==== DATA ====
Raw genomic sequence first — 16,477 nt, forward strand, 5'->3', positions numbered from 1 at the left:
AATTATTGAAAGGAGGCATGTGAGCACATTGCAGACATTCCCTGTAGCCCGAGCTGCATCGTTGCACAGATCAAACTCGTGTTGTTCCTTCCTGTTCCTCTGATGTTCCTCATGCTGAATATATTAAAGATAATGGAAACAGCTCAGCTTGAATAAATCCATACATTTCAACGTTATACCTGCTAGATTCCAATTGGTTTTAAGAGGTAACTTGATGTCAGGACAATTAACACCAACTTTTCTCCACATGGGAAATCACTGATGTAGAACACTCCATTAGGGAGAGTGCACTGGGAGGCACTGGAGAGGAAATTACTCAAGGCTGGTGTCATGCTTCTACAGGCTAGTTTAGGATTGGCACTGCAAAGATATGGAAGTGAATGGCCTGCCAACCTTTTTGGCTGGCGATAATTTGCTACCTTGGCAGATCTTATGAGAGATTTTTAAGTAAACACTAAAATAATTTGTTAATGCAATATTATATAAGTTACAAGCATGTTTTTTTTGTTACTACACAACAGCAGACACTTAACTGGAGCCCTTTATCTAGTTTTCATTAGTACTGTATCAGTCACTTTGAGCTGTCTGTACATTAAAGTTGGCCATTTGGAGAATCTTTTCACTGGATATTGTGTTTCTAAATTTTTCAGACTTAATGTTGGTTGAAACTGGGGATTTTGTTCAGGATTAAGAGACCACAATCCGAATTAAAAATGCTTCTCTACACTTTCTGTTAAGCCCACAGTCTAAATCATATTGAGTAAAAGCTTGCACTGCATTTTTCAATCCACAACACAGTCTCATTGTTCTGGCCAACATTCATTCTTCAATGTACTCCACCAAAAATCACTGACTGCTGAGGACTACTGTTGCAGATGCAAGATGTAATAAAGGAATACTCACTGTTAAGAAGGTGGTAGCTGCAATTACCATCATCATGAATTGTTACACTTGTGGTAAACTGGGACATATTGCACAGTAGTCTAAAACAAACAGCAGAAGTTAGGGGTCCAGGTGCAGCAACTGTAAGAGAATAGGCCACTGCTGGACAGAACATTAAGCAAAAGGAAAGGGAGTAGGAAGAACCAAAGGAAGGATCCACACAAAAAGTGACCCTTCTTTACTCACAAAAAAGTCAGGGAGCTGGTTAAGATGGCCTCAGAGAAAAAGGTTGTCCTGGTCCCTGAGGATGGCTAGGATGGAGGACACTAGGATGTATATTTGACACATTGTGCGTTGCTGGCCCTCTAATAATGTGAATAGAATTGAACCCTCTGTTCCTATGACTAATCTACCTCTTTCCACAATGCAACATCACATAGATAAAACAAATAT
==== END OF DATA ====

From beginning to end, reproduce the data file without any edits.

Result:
Raw genomic sequence first — 16,477 nt, forward strand, 5'->3', positions numbered from 1 at the left:
AATTATTGAAAGGAGGCATGTGAGCACATTGCAGACATTCCCTGTAGCCCGAGCTGCATCGTTGCACAGATCAAACTCGTGTTGTTCCTTCCTGTTCCTCTGATGTTCCTCATGCTGAATATATTAAAGATAATGGAAACAGCTCAGCTTGAATAAATCCATACATTTCAACGTTATACCTGCTAGATTCCAATTGGTTTTAAGAGGTAACTTGATGTCAGGACAATTAACACCAACTTTTCTCCACATGGGAAATCACTGATGTAGAACACTCCATTAGGGAGAGTGCACTGGGAGGCACTGGAGAGGAAATTACTCAAGGCTGGTGTCATGCTTCTACAGGCTAGTTTAGGATTGGCACTGCAAAGATATGGAAGTGAATGGCCTGCCAACCTTTTTGGCTGGCGATAATTTGCTACCTTGGCAGATCTTATGAGAGATTTTTAAGTAAACACTAAAATAATTTGTTAATGCAATATTATATAAGTTACAAGCATGTTTTTTTTGTTACTACACAACAGCAGACACTTAACTGGAGCCCTTTATCTAGTTTTCATTAGTACTGTATCAGTCACTTTGAGCTGTCTGTACATTAAAGTTGGCCATTTGGAGAATCTTTTCACTGGATATTGTGTTTCTAAATTTTTCAGACTTAATGTTGGTTGAAACTGGGGATTTTGTTCAGGATTAAGAGACCACAATCCGAATTAAAAATGCTTCTCTACACTTTCTGTTAAGCCCACAGTCTAAATCATATTGAGTAAAAGCTTGCACTGCATTTTTCAATCCACAACACAGTCTCATTGTTCTGGCCAACATTCATTCTTCAATGTACTCCACCAAAAATCACTGACTGCTGAGGACTACTGTTGCAGATGCAAGATGTAATAAAGGAATACTCACTGTTAAGAAGGTGGTAGCTGCAATTACCATCATCATGAATTGTTACACTTGTGGTAAACTGGGACATATTGCACAGTAGTCTAAAACAAACAGCAGAAGTTAGGGGTCCAGGTGCAGCAACTGTAAGAGAATAGGCCACTGCTGGACAGAACATTAAGCAAAAGGAAAGGGAGTAGGAAGAACCAAAGGAAGGATCCACACAAAAAGTGACCCTTCTTTACTCACAAAAAAGTCAGGGAGCTGGTTAAGATGGCCTCAGAGAAAAAGGTTGTCCTGGTCCCTGAGGATGGCTAGGATGGAGGACACTAGGATGTATATTTGACACATTGTGCGTTGCTGGCCCTCTAATAATGTGAATAGAATTGAACCCTCTGTTCCTATGACTAATCTACCTCTTTCCACAATGCAACATCACATAGATAAAACAAATAT